THE history of Japan is an unfinished drama in which three acts have been played. The first—barring the primitive and legendary centuries—is classical Buddhist Japan (522-1603 A.D.), suddenly civilized by China and Korea, refined and softened by religion, and creating the historic masterpieces of Japanese literature and art. The second is the feudal and peaceful Japan of the Tokugawa Shogunate (1603-1868), isolated and self-contained, seeking no alien territory and no external trade, content with agriculture and wedded to art and philosophy. The third act is modern Japan, opened up in 1853 by an American fleet, forced by conditions within and without into trade and industry, seeking foreign materials and markets, fighting wars of irrepressible expansion, imitating the imperialistic ardor and methods of the West, and threatening both the ascendancy of the white race and the peace of the world. By every historical precedent the next act will be war.
The Japanese have studied our civilization carefully, in order to absorb its values and surpass it. Perhaps we should be wise to study their civilization as patiently as they have studied ours, so that when the crisis comes that must issue either in war or understanding, we may be capable of understanding.
I. THE CHILDREN OF THE GODS
How Japan was created—The rôle of earthquakes
In the beginning, says the oldest of Japanese histories,1 were the gods Male and female they were born, and died, until at last two of them, Izanagi and Izanami, brother and sister, were commanded by the elder deities to create Japan. So they stood on the floating bridge of heaven, thrust down into the ocean a jeweled spear, and held it aloft in the sky. The drops that fell from the spear became the Sacred Islands. By watching the tadpoles in the water the gods learned the secret of copulation; Izanagi and Izanami mated, and gave birth to the Japanese race. From Izanagi’s left eye was born Amaterasu, Goddess of the Sun, and from her grandson Ninigi sprang in divine and unbroken lineage all the emperors of Dai Nippon. From that day until this there has been but one imperial dynasty in Japan.*
There were 4,223 drops from the jeweled spear, for there are that number of islands in the archipelago called Japan,† Six hundred of them are inhabited, but only five are of any considerable size. The largest-Hondo or Honshu—is 1,130 miles long, averages some 73 miles in width, and contains in its 81,000 square miles half the area of the islands. Their situation, like their recent history, resembles that of England: the surrounding seas have protected them from conquest, while their 13,000 miles of seacoast have made them a seafaring people, destined by geographical encouragement and commercial necessity to a widespread mastery of the seas. Warm winds and currents from the south mingle with the cool air of the mountain-tops to give Japan an English climate, rich in rain and cloudy days4 nourishing to short but rapid-running rivers, and propitious to vegetation and scenery. Here, outside the cities and the slums, half the land is an Eden in blossom-time; and the mountains are no tumbled heaps of rock and dirt, but artistic forms designed, like Fuji, in almost perfect lines.‡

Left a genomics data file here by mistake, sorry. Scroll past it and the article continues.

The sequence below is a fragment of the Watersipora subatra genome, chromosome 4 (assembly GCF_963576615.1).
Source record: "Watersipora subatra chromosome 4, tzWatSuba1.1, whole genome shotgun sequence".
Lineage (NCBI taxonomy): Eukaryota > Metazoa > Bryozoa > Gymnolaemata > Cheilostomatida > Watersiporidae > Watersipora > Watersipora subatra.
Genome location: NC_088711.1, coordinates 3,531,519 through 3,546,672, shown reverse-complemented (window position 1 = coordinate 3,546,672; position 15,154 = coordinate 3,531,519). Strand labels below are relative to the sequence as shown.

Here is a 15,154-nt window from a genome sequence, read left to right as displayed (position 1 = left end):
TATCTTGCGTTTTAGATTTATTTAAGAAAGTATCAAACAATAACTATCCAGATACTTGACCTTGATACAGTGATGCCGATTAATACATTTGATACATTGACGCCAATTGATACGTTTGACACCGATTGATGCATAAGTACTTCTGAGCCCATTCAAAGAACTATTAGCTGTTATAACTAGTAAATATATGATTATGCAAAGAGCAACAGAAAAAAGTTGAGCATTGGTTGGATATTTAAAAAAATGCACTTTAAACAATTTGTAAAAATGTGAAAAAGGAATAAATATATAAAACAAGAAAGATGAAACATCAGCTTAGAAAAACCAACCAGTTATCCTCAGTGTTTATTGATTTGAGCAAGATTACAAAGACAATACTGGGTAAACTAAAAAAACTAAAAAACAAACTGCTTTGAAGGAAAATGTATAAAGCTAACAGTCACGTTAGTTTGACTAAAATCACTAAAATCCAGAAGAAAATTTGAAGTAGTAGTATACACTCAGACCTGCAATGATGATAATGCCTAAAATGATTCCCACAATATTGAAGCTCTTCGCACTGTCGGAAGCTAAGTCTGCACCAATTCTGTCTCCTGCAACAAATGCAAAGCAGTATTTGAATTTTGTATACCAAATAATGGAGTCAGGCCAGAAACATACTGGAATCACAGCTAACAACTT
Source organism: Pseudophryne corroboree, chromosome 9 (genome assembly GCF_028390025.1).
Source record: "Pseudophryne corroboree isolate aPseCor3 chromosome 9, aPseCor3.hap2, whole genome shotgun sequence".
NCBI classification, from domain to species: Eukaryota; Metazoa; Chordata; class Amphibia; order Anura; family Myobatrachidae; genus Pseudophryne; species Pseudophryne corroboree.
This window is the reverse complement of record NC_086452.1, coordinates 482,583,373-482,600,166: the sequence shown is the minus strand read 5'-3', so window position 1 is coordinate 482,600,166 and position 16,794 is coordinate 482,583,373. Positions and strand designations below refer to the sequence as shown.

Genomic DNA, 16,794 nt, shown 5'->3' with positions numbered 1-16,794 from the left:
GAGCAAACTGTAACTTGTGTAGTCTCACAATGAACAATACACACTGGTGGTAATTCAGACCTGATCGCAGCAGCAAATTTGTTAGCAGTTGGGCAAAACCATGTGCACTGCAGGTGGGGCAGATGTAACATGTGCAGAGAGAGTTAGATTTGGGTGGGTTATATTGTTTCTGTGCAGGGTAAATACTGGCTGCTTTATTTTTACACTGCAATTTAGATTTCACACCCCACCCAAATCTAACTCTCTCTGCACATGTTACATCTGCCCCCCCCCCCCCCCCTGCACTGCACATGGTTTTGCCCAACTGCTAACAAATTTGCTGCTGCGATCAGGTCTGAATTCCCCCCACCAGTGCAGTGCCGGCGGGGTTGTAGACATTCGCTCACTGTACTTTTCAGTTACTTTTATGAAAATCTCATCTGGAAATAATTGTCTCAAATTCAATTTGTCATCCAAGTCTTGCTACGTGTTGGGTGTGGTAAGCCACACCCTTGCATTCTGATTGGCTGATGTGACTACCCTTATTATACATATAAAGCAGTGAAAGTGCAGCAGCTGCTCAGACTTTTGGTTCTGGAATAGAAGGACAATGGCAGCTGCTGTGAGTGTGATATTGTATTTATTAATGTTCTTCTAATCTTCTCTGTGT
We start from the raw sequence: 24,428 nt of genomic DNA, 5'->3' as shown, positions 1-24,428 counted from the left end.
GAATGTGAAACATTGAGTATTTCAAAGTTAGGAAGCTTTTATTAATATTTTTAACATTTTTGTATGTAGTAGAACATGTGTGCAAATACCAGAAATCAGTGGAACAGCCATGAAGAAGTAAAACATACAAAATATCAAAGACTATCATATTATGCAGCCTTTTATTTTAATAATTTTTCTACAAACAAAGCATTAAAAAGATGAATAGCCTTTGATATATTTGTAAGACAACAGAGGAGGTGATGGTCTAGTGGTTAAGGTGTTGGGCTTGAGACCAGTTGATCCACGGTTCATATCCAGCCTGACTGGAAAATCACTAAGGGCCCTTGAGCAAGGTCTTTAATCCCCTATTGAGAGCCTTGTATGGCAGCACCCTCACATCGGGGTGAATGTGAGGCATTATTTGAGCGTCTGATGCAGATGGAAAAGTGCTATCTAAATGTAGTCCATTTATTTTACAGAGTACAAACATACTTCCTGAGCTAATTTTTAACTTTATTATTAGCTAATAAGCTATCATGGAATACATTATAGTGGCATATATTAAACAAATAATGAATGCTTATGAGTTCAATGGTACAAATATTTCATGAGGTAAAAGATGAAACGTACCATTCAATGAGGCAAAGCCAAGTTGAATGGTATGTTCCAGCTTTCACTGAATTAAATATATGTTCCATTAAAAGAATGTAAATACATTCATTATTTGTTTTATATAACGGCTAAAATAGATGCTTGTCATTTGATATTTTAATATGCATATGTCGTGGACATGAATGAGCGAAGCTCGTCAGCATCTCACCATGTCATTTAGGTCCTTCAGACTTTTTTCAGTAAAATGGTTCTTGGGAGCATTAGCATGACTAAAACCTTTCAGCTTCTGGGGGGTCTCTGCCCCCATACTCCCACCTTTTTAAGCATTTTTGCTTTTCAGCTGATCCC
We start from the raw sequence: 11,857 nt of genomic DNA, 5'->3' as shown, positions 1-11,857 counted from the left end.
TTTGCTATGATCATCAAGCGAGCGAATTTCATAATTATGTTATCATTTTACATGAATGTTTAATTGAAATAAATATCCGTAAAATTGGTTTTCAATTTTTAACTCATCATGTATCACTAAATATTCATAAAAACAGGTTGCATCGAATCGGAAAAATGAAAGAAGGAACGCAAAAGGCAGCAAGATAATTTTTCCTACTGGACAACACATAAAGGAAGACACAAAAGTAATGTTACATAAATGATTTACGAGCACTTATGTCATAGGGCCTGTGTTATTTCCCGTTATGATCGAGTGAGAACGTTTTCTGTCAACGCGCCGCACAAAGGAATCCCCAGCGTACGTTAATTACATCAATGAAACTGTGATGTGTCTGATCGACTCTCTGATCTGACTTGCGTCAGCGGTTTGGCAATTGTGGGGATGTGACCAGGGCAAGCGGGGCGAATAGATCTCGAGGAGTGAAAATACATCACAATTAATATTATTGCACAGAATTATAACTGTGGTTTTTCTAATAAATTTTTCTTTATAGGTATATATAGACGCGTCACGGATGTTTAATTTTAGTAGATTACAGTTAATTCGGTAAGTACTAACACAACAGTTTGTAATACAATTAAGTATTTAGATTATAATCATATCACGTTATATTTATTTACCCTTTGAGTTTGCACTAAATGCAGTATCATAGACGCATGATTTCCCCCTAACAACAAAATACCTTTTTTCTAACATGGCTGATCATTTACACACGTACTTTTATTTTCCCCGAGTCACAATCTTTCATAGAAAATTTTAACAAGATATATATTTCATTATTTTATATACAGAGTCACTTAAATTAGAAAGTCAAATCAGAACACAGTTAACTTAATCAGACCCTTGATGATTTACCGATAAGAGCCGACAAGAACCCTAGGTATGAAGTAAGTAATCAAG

Doubtless these isles were born of earthquakes rather than from dripping spears.6 No other land—except, perhaps, South America—has suffered so bitterly from convulsions of the soil. In the year 599 the earth shook and swallowed villages in its laughter; meteors fell and comets flashed, and snow whitened the streets in mid-July; drought and famine followed, and millions of Japanese died. In 1703 an earthquake killed 32,000 in Tokyo alone. In 1885 the capital was wrecked again; great clefts opened in the earth, and engulfed thousands; the dead were carried away in cartloads and buried en masse. In 1923 earthquake, tidal wave and fire took 100,000 lives in Tokyo, and 37,000 in Yokahama and nearby; Kamakura, so kind to Buddha, was almost totally destroyed,7 while the benign colossus of the Hindu saint survived shaken but unperturbed amid the ruins, as if to illustrate the chief lesson of history—that the gods can be silent in many languages. The people were for a moment puzzled by this abundance of disaster in a land divinely created and ruled; at last they explained the agitations as due to a large subterranean fish, which wriggled when its slumber was disturbed.8 They do not seem to have thought of abandoning this adventurous habitat; on the day after the last great quake the school-children used bits of broken plaster for pencils, and the tiles of their shattered homes for slates.9 The nation bore patiently these lashings of circumstance, and emerged from repeated ruin undiscourageably industrious, and ominously brave.